Fading fears of a banking crisis helped global yields rise in April. But the massive global monetary tightening will eventually work to slow credit and demand over the next several quarters. We are tactically positive on the USD, EUR and JPY, but are negative on the CHF, NOK, CAD, NZD and AUD.
The US led the post-pandemic recovery and monetary tightening cycle, and is likely to lead a global slowdown and rate-cutting cycle through 2024. It may be tempting to think of a relative US weakness and a lower US dollar, but restrictive monetary tightening has been global, and the rest of the world is likely to follow the US.
This will make for a bumpy ride, skewing global yields, equity markets, and credit risks to the downside. More defensive currencies such as the yen and the euro are likely winners, while more cyclically sensitive currencies, such as the Australian dollar, the New Zealand dollar, and the Norwegian krone might suffer. The US dollar is stuck in the middle, losing yield and growth support, but bolstered by its role as the preeminent safe haven.
Figure 2: April 2023 Directional Outlook
We believe the US dollar is in transition from a bull market to a bear market, but the transition will be inconsistent, volatile, and may take the better part of a year. To the detriment of the US dollar, the US economy is slowing, the US Federal Reserve (Fed) pivot is imminent, and the next big move in yields is likely lower. However, US yields and growth may move lower first; we do not see this as a permanent detachment. We expect other major economies to weaken over H2 2023, preserving some US dollar upside risks this year, despite our bearish longer-term view.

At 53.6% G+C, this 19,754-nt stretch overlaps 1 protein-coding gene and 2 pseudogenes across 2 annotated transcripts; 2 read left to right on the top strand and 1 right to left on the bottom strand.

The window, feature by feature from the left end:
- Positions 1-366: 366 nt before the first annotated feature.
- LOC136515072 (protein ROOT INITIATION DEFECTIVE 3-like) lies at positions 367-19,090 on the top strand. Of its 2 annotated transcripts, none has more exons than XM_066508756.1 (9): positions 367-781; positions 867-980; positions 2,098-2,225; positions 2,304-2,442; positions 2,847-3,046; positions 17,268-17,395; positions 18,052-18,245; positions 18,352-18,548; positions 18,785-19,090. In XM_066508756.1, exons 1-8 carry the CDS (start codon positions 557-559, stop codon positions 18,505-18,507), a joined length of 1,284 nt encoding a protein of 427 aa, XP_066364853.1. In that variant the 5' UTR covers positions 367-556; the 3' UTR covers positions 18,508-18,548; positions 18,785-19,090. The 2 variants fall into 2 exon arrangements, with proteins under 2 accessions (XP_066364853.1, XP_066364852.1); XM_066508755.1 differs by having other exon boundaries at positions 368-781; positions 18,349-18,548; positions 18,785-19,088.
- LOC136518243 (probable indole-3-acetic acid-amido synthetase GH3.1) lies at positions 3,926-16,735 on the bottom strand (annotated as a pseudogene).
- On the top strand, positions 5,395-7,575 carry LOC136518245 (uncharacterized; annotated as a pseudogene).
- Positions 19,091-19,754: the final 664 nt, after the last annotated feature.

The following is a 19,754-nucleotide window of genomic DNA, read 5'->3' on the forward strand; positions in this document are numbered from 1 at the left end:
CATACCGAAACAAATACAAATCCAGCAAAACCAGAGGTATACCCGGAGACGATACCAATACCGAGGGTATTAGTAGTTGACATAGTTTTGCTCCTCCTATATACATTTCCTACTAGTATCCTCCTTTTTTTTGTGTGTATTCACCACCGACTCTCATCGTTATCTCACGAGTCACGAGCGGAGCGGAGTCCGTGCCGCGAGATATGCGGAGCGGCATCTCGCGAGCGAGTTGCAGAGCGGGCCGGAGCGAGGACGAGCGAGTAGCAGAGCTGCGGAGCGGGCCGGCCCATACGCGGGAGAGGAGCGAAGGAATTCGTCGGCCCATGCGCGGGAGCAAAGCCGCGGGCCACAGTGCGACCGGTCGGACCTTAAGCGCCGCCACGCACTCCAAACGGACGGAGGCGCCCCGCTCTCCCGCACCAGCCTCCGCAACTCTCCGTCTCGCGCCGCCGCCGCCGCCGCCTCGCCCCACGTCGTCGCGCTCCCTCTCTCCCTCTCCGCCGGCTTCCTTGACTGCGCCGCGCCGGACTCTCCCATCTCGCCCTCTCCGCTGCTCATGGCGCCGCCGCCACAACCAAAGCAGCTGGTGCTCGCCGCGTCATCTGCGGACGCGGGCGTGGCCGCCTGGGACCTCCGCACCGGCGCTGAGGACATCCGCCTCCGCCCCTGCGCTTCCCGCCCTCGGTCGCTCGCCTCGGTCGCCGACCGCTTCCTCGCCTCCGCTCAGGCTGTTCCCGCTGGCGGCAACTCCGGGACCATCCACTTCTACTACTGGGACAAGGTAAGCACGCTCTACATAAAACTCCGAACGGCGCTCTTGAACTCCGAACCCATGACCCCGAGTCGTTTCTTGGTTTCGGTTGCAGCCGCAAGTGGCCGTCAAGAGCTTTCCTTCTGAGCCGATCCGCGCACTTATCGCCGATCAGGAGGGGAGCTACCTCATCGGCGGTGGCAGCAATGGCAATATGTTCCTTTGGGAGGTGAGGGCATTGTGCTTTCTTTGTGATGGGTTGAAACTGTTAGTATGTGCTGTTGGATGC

Our models are negative on the Canadian dollar on weaker commodity price trends, poor relative local equity market performance, and expectations of a deeper economic slowdown. Also, Canada and the Canadian dollar are heavily exposed to the weakening US growth outlook. However, recent economic data in Canada has been surprisingly resilient and the immediate impact of lower US yields benefits the Canadian dollar against both the US dollar and the more cyclically sensitive Australian dollar, New Zealand dollar, and Norwegian krone.
We are positive on the euro on an improving economic outlook, attractive equity performance, and continued European Central Bank (ECB) monetary tightening, while the Fed and a number of other G10 central banks have stopped, or will soon stop, tightening policy. The euro is also likely to benefit from its relatively low correlation to global equity volatility, which makes it less sensitive to the hard-landing risk. As the euro trends higher, we caution that the ECB policy tightening is likely to reintroduce recession fears later this year and limit gains.
Winter is over, but the British pound is a bit over its skis after its recent gains. The economy has surprised to the upside; nominal monetary policy rates are high and rising; and the pound is still well below our estimates of fair value. But further pound gains will be hard to sustain given the low absolute growth levels in the UK, further negative credit impulses from additional monetary tightening, negative real wage growth, Brexit-related damage to long-term potential growth, a chronic current account deficit, and the pound’s historically higher sensitivity to global growth and equity market shocks.
We see risk of further yen depreciation in the coming weeks as reduced fear of a widespread banking crisis, higher global yields, and a patient Bank of Japan weigh on the currency. Beyond that and into 2024, downside risks to global growth and our expectation of falling global yields should trigger a strong rally in the deeply undervalued yen. We also believe that the yen provides an excellent risk hedge to protect against a global hard landing, the US debt ceiling crisis, or additional bank failures.